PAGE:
I hate the axiom that hindsight is 20/20. As any chess player or similar strategist knows, it can be false as much as it is true. One change might be for the better at that point, but it could make the future worse. That's why a cardinal rule of time travelling to the past is to never cause an alteration, even if it's just being seen. However, at the same time it can be difficult to not reflect (or worse, dwell) on the past and think of all the “what if” possibilities. This can range from sticking with a hobby, language, or relationships. For me, my career and education choice is a frequent visitor of my cranium.
Many times have I considered whether Ozark was the right choice for college. Of those ponderances, I normally side with my thoughts that it may have been wrong for different reasons. (I will save my frustration on Bible colleges and other parachurch ministries for another post.) Economically, it has an absolutely horrendous return on investment. Unless you land at a church that will pay a high wage or agree to pay your debts, those $300+ credit hours will not pay for themselves elsewhere (praying for a Jubilee year doesn't seem to be working either). Spiritually, I left with more questions than I had at the start. If you've followed the past year or so, you've seen me question the views of the Romans, Constantinianism, and Hell, to name a few. Relationally, everyone always said high school friendships die but college lasts forever. Well, aside from Casey, my closest friendship is from the ninth grade. (Granted, this could also be tied to my Asperger's rather than college itself.)
However, on the other hand, if it were not for Ozark I may never have emerged from Constantinianism or just war advocacy. I may have been convinced we were to hate our enemies rather than love them as Jesus says. I may not have had the tools to do exegetical studies to promote my growth. I almost certainly would never have met Casey, and in turn Dante. (not to mention our cats!) I also would not have the good friends from College Heights and elsewhere. I may never have discovered my aptitude for longboarding or rediscovered my love of cycling. I may never have traveled out of the country or even cross-country.
As you can see, and I can assure you, the list of experiences and people I would have missed far eclipses the downfalls. Sure, I could have gone to NM Tech and been just like the Dr. Karl Mitchell who works for NASA in the JPL. Yet, as I wrote in my journal the other day something similar to what others have said, “I can try to go back and edit my past or I can start writing a better future.” This is part of why I am forcing my way slowly through Donald Miller's Storyline workbook. I hate making decisions without all the information, so attempting to write a better story is less than fun in my opinion.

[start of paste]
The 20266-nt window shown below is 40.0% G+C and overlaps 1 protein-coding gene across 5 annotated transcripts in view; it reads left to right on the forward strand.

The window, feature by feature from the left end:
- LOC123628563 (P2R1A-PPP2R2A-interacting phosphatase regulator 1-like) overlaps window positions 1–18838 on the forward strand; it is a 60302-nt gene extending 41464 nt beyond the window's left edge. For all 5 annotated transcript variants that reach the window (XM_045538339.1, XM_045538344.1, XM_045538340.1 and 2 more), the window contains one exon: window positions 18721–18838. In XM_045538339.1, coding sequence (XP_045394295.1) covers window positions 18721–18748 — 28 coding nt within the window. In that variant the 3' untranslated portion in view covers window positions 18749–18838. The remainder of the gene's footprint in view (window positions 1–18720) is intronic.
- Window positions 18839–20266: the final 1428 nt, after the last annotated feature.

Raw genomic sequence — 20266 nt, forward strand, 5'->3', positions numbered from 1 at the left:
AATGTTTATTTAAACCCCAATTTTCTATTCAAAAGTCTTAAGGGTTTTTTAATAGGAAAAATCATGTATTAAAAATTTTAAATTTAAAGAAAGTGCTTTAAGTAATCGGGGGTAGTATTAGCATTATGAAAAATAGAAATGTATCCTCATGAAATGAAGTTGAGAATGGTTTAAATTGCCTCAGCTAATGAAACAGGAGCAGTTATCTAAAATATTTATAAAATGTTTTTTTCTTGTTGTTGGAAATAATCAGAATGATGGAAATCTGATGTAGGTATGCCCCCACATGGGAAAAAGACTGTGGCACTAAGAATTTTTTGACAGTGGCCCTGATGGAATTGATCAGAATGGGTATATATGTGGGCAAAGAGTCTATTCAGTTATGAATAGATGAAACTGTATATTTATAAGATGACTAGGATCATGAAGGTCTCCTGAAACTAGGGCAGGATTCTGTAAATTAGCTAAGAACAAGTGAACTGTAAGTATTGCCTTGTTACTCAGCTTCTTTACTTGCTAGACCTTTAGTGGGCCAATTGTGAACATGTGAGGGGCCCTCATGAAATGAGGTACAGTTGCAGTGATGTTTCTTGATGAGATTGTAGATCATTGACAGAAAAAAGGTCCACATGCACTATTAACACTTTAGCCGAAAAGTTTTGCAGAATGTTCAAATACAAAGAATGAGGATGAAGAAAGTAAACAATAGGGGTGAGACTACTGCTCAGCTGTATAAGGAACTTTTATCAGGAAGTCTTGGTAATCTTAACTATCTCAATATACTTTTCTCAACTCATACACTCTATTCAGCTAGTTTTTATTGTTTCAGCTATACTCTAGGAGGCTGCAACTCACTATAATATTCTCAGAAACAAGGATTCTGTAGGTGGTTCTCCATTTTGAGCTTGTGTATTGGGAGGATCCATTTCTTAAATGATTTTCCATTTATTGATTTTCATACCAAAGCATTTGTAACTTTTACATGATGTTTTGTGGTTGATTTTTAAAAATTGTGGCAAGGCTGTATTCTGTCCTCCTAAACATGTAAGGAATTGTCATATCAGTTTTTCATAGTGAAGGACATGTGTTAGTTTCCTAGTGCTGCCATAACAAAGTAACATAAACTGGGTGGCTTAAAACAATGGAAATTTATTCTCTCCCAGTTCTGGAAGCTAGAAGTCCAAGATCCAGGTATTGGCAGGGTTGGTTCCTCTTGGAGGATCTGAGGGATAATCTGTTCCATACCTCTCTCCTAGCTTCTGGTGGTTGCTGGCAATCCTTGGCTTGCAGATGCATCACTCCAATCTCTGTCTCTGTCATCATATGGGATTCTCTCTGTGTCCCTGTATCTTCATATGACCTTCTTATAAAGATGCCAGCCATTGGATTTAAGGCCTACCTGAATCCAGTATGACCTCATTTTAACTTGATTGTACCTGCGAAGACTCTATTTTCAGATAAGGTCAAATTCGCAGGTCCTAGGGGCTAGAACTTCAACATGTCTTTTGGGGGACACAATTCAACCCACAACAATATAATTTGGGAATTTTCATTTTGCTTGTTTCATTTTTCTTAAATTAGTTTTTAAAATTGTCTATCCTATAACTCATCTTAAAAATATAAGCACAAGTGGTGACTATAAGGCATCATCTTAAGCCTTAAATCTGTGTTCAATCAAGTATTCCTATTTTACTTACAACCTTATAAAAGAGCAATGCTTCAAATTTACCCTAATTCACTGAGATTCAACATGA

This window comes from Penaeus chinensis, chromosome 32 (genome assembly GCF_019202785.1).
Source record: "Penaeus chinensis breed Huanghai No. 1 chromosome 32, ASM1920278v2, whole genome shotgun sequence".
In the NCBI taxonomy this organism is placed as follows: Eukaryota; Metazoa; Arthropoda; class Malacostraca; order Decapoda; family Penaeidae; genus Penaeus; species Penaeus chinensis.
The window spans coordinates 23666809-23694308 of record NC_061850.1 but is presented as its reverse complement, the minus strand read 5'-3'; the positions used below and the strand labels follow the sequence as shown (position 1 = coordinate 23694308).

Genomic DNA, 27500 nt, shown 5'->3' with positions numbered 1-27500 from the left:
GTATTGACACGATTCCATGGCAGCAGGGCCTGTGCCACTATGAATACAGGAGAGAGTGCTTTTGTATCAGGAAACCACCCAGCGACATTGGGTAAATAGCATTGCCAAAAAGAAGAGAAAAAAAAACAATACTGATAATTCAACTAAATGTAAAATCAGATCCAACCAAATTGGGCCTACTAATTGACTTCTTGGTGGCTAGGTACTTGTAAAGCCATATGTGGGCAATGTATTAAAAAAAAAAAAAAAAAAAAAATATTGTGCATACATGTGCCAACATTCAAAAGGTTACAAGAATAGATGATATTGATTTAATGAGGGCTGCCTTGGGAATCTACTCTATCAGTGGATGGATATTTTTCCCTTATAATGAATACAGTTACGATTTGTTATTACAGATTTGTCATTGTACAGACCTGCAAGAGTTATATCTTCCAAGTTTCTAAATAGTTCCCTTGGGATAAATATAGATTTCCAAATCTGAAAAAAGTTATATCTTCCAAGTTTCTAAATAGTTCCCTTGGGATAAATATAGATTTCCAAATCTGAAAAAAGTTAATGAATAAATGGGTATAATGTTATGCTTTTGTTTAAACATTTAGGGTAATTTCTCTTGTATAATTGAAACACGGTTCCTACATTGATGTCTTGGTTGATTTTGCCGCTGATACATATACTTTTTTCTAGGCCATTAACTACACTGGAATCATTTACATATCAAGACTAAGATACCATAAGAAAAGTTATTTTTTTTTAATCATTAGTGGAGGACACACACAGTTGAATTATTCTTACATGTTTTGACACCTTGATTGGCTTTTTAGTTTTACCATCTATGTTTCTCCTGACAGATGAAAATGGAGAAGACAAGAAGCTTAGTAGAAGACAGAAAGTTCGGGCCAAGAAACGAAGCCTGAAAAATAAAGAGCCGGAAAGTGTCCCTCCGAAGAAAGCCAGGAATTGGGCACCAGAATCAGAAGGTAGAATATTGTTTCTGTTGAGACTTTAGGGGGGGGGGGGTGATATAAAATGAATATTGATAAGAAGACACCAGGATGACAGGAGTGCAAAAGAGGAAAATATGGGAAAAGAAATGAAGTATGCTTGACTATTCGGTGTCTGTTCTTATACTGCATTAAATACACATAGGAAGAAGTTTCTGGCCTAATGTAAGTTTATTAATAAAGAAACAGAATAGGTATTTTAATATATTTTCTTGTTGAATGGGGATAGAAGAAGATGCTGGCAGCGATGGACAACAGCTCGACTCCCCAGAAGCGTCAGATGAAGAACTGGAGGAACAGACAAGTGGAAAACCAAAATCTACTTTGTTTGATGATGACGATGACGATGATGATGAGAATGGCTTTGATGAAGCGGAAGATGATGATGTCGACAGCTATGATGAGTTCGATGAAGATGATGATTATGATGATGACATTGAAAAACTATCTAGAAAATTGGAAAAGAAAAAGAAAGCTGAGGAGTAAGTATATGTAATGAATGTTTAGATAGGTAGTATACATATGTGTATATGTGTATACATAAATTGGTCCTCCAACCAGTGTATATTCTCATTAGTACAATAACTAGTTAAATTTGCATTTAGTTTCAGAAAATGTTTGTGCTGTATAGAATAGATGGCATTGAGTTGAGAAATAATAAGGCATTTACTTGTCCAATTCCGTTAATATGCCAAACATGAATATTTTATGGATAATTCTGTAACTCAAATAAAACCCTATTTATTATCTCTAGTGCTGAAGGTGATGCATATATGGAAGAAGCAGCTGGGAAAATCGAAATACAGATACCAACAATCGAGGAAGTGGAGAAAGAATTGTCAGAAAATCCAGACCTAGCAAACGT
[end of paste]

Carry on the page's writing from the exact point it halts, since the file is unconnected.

But even though we know tomorrow is not a guarantee our subconscious seems to do well when a plan is in place. So I have been analyzing possible futures and making careful decisions as I move forward (thus minimizing any further need to dwell on editing my past.) As I have mentioned on several occasions I want to develop a method of feeding the hungry. More broadly, over the past few months, my heart has been aching for the plight of the poor. Unfortunately, as I posted last week, I had been working the two jobs and time was extremely limited. Ironically, on Monday, I was made a job offer that would allow for us to have a good living with just one (40 hour a week) job. Which, to top it off, is something I love to do, helping the environment through electronics recycling! Aside from getting to spend more time with family, I plan to continue writing posts, supporting representatives who care more for the quality of people's lives than the quantity in the pocketbook, and getting back on the bike for charity.